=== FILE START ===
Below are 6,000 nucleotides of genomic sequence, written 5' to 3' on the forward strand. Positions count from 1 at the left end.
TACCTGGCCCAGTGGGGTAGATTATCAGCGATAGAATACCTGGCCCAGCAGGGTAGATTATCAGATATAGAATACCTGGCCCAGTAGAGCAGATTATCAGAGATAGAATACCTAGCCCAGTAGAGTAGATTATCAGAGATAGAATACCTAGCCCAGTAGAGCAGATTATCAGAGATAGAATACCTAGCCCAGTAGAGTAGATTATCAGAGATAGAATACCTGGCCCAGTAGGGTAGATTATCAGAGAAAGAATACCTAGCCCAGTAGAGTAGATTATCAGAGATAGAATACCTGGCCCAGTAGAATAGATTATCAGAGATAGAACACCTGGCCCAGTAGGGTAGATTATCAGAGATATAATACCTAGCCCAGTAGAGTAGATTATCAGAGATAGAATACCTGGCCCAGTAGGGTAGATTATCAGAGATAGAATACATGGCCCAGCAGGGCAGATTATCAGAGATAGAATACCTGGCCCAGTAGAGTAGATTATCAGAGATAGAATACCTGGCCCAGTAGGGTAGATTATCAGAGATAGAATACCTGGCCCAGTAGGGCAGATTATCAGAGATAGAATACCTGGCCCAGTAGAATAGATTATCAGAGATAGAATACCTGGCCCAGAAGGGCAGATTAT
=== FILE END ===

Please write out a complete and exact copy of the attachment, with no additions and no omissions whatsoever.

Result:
Below are 6,000 nucleotides of genomic sequence, written 5' to 3' on the forward strand. Positions count from 1 at the left end.
TACCTGGCCCAGTGGGGTAGATTATCAGCGATAGAATACCTGGCCCAGCAGGGTAGATTATCAGATATAGAATACCTGGCCCAGTAGAGCAGATTATCAGAGATAGAATACCTAGCCCAGTAGAGTAGATTATCAGAGATAGAATACCTAGCCCAGTAGAGCAGATTATCAGAGATAGAATACCTAGCCCAGTAGAGTAGATTATCAGAGATAGAATACCTGGCCCAGTAGGGTAGATTATCAGAGAAAGAATACCTAGCCCAGTAGAGTAGATTATCAGAGATAGAATACCTGGCCCAGTAGAATAGATTATCAGAGATAGAACACCTGGCCCAGTAGGGTAGATTATCAGAGATATAATACCTAGCCCAGTAGAGTAGATTATCAGAGATAGAATACCTGGCCCAGTAGGGTAGATTATCAGAGATAGAATACATGGCCCAGCAGGGCAGATTATCAGAGATAGAATACCTGGCCCAGTAGAGTAGATTATCAGAGATAGAATACCTGGCCCAGTAGGGTAGATTATCAGAGATAGAATACCTGGCCCAGTAGGGCAGATTATCAGAGATAGAATACCTGGCCCAGTAGAATAGATTATCAGAGATAGAATACCTGGCCCAGAAGGGCAGATTAT